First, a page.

Nobel Prize-worthy, major breakthrough, historic discovery – these are just some of the words the scientific world used to describe the announcement confirming the existence of gravitational waves. In the article below, Dr Sebastian Szybka from the JU Astronomical Observatory explains this phenomenon.
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One hundred years ago, Albert Einstein first published his general relativity theory. According to the theory, space and time form an integral whole called space-time. Gravity is nothing more than curving of the space-time's geometry due to its accumulated energy. After Einstein formulated his field equations, he noticed that disturbances in space-time may propagate even if no matter is present. This works similar to how waves form on water after a stone is dropped into it. These expanding "wrinkles" on space-time are gravitational waves.
Astronomical observations of binary neutron stars PSR B1913+16 indirectly confirm the existence of gravitational waves. Despite half a century's worth of efforts, scientists have not been able to prove it. But that changed recently. During a press conference organised on 11 February 2016, representatives of the LIGO project (Laser Interferometer Gravitational-Wave Observatory) informed the public about the first direct observation of gravitational waves. It was accomplished with two ground interferometers located in the USA. By monitoring the distance between two mirrors using a laser beam, we can measure the disturbances of space-time caused by gravitational waves. The effect is minuscule far away from its origin point.
On 14 September 2015 at 9:50:45 UTC, after travelling 1.3 billion light years, a gravitational wave reached the LIGO Livingston detector. 6.9 milliseconds later, space-time oscillation was observed in the LIGO Hanford detector, located about 3000 kilometres away. Although the amplitude of these vibrations was very small (a thousandth of a proton, i.e. 10-18m), it was possible to infer the location of their source from their trajectory. In a distant galaxy, two black holes (with masses 36 and 29 times bigger than the Sun, respectively) collided with each other, creating an even black hole with a mass 62 times bigger than the Sun. During the collision, 3 Sun's masses worth of energy was produced and radiated out in the for of gravitational waves. Though these two black holes are specks of dust on the cosmic scale (the larges black holes exceed the Sun's mass by several billion times), the energy emitted at the peak of the event was 50 times higher than that of all the stars in the observable universe.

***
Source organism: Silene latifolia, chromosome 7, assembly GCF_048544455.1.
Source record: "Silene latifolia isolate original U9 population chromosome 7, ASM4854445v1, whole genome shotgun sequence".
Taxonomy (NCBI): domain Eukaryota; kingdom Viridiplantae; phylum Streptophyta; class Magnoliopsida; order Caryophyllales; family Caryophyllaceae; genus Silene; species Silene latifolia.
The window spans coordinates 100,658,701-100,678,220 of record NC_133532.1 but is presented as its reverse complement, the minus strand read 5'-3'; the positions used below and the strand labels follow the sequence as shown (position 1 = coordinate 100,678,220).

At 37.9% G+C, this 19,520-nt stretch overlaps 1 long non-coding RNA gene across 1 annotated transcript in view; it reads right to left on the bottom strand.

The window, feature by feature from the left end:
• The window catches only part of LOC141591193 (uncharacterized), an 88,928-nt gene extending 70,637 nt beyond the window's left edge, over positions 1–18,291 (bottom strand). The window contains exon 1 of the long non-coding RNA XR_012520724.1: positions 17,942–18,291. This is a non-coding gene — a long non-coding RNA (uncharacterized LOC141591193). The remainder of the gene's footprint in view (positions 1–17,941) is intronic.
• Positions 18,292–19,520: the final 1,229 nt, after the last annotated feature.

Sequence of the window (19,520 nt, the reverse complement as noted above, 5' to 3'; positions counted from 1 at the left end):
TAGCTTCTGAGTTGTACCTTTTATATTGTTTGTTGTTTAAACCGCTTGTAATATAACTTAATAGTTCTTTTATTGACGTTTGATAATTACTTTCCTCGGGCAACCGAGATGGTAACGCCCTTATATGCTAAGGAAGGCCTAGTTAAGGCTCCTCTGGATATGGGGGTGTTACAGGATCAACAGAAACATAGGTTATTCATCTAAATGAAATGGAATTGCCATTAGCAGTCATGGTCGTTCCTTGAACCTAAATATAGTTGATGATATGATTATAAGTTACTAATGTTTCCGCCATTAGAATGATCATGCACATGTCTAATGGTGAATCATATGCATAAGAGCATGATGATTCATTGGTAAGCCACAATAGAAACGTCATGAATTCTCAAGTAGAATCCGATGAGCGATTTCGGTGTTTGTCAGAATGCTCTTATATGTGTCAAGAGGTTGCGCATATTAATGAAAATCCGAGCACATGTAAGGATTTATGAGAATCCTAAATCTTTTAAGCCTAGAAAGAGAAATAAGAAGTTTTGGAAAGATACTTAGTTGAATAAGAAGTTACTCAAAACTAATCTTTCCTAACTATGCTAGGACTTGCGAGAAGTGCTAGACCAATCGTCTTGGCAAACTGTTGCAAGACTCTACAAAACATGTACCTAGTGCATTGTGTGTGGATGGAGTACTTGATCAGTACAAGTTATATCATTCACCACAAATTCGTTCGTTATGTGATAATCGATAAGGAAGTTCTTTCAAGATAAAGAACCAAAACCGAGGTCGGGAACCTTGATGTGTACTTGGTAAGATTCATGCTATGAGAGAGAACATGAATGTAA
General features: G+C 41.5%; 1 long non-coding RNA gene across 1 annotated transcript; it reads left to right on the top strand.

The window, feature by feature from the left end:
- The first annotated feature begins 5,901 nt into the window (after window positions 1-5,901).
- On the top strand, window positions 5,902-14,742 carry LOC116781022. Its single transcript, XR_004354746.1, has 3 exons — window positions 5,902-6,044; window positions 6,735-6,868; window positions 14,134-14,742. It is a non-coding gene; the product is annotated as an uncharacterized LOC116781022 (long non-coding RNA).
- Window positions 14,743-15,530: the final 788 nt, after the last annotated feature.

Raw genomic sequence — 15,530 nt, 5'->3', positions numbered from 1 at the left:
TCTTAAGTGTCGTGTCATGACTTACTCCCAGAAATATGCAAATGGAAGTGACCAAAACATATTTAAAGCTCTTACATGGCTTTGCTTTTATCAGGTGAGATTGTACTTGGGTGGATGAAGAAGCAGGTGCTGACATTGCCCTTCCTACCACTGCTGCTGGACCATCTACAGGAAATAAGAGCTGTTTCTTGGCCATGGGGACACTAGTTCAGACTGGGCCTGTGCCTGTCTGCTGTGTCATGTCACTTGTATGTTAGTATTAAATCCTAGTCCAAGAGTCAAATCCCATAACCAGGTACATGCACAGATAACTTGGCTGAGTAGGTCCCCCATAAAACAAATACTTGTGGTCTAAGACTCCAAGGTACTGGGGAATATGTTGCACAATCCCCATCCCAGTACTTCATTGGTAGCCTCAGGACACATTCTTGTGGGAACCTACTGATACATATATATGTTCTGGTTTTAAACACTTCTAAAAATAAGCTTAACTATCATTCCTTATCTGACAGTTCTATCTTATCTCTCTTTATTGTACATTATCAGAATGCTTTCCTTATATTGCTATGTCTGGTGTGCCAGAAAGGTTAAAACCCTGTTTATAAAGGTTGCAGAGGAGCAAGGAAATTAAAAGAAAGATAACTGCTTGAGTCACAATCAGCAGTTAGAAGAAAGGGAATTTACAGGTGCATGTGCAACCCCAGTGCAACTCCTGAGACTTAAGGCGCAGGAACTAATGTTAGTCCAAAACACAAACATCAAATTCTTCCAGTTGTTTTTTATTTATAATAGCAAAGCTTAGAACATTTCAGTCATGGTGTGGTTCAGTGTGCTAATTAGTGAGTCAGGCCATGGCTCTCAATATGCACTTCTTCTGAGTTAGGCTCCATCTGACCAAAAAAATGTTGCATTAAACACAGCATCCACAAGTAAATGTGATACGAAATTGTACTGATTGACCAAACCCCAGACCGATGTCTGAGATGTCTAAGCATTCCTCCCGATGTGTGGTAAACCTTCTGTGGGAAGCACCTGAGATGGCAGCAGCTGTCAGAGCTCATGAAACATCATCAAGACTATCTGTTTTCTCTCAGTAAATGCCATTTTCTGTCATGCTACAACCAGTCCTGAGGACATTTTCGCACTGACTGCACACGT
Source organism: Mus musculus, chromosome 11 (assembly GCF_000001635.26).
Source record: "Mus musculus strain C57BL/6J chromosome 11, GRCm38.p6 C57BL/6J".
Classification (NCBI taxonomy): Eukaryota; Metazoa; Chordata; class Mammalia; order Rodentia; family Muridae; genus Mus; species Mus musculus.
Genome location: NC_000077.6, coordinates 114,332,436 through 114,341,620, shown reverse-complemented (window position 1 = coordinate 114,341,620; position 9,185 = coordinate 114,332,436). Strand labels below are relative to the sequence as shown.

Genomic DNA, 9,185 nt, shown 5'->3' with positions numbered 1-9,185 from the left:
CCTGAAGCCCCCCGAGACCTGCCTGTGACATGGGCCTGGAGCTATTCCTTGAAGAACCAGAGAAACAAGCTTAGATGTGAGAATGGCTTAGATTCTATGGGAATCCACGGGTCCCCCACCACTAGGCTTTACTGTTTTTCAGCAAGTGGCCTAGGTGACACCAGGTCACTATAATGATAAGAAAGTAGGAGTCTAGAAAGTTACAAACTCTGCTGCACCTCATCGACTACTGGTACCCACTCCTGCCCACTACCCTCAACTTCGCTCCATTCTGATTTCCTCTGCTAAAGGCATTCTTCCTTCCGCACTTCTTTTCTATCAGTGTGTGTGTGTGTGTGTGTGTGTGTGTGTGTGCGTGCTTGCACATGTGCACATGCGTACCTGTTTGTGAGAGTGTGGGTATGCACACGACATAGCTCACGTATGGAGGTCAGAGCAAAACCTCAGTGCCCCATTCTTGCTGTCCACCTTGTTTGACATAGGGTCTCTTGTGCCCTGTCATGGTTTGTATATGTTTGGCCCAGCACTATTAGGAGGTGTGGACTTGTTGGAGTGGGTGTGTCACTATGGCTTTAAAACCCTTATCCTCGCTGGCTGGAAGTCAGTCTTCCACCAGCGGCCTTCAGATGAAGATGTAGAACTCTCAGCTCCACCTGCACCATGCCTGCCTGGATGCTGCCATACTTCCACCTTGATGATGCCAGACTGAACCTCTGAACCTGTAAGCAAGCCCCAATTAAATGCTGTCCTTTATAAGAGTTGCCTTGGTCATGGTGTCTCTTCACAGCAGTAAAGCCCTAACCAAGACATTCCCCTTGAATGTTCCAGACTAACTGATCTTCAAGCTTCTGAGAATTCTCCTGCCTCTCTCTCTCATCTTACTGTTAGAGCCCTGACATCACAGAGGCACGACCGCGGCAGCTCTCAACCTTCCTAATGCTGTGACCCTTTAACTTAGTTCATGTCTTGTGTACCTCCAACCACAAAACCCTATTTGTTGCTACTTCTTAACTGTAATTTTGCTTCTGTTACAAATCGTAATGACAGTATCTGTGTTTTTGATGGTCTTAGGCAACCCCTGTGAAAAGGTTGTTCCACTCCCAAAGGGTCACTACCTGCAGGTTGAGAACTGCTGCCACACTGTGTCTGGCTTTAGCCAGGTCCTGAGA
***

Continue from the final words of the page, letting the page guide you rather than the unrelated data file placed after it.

Polish scientists have also contributed to the LIGO discovery. the LIGO team closely collaborates with the research team of the European Virgo interferometer. A Polish group, Virgo-POLGRAW, led by Prof. Andrzej Królak from the Institute of Mathematics of the Polish Academy of Sciences, is working within the framework of the Virgo consortium. They are tasked with data analysis, theoretical research of gravitational waves emitted by astrophysical objects as well as preparing algorithms for searching these waves. They were also involved in the construction of the Virgo interferometer in Italy. Since last year, research groups led by Prof. Michał Ostrowski from the JU Astronomical Observatory and Dr hab. Andrzej Kułak from the Chair in Electronics of the AGH University of Science and Technology analyse the impact of extremely low frequency gravitational waves (naturally occurring on Earth) impact on the Virgo and LIGO detectors.
The concepts of gravitational waves and black holes were arduously developed over decades, based on Einstein's theory of gravity. Einstein himself stopped believing in them after he made a mistake. Detecting gravitational waves would not be possible without several generations of physicists. They are researched at the Jagiellonian University as well: in the Department of Relative Astrophysics and Cosmology, and the Department of Relativity Theory and Astrophysics.
Although the waves detected by LIGO are very weak, they are shaped by extremely violent processes occurring billions of light years away from Earth. The LIGO research team confirmed that these processes are governed by rules explained in Einstein's equations. It would be tempting to say that this achievement is the crown jewel of a hundred years' worth of work. It is so, but it just the beginning, not the end.
Almost all information about space that we have we discovered via electromagnetic waves. With each of our steps, from Galileo's first telescope to the 20th century observations on wavelengths different than visible light, we have discovered extraordinary thing which dramatically changed our views on the world. Gravitational waves are a completely new method of studying space. It is certainly worthy of a Nobel Prize.
Photo: Face illusion in the cosmic clouds, NASA.
Original text: www.nauka.uj.edu.pl